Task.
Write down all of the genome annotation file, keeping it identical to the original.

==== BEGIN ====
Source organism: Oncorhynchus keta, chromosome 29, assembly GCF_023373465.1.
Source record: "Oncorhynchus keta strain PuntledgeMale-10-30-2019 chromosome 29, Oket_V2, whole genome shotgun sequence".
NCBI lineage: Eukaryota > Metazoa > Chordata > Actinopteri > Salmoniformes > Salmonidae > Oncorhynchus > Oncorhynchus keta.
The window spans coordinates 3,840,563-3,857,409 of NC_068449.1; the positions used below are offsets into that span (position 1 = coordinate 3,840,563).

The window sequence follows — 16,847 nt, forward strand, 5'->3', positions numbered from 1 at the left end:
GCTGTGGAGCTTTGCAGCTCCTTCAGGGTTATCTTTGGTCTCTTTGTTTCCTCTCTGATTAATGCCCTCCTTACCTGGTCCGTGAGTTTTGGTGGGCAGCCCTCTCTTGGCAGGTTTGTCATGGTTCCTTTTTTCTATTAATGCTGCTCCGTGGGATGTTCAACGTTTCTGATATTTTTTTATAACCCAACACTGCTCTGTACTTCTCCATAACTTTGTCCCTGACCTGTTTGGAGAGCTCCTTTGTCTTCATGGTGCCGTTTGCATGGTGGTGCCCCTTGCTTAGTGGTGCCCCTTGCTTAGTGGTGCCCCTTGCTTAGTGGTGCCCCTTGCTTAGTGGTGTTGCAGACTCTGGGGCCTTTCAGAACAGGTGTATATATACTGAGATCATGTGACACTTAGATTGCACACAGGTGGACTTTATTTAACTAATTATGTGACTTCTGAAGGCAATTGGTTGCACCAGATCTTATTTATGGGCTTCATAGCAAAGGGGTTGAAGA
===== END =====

Source organism: Oncorhynchus keta, chromosome 29, assembly GCF_023373465.1.
Source record: "Oncorhynchus keta strain PuntledgeMale-10-30-2019 chromosome 29, Oket_V2, whole genome shotgun sequence".
NCBI lineage: Eukaryota > Metazoa > Chordata > Actinopteri > Salmoniformes > Salmonidae > Oncorhynchus > Oncorhynchus keta.
The window spans coordinates 3,840,563-3,857,409 of NC_068449.1; the positions used below are offsets into that span (position 1 = coordinate 3,840,563).

The window sequence follows — 16,847 nt, forward strand, 5'->3', positions numbered from 1 at the left end:
GCTGTGGAGCTTTGCAGCTCCTTCAGGGTTATCTTTGGTCTCTTTGTTTCCTCTCTGATTAATGCCCTCCTTACCTGGTCCGTGAGTTTTGGTGGGCAGCCCTCTCTTGGCAGGTTTGTCATGGTTCCTTTTTTCTATTAATGCTGCTCCGTGGGATGTTCAACGTTTCTGATATTTTTTTATAACCCAACACTGCTCTGTACTTCTCCATAACTTTGTCCCTGACCTGTTTGGAGAGCTCCTTTGTCTTCATGGTGCCGTTTGCATGGTGGTGCCCCTTGCTTAGTGGTGCCCCTTGCTTAGTGGTGCCCCTTGCTTAGTGGTGCCCCTTGCTTAGTGGTGTTGCAGACTCTGGGGCCTTTCAGAACAGGTGTATATATACTGAGATCATGTGACACTTAGATTGCACACAGGTGGACTTTATTTAACTAATTATGTGACTTCTGAAGGCAATTGGTTGCACCAGATCTTATTTATGGGCTTCATAGCAAAGGGGTTGAAGA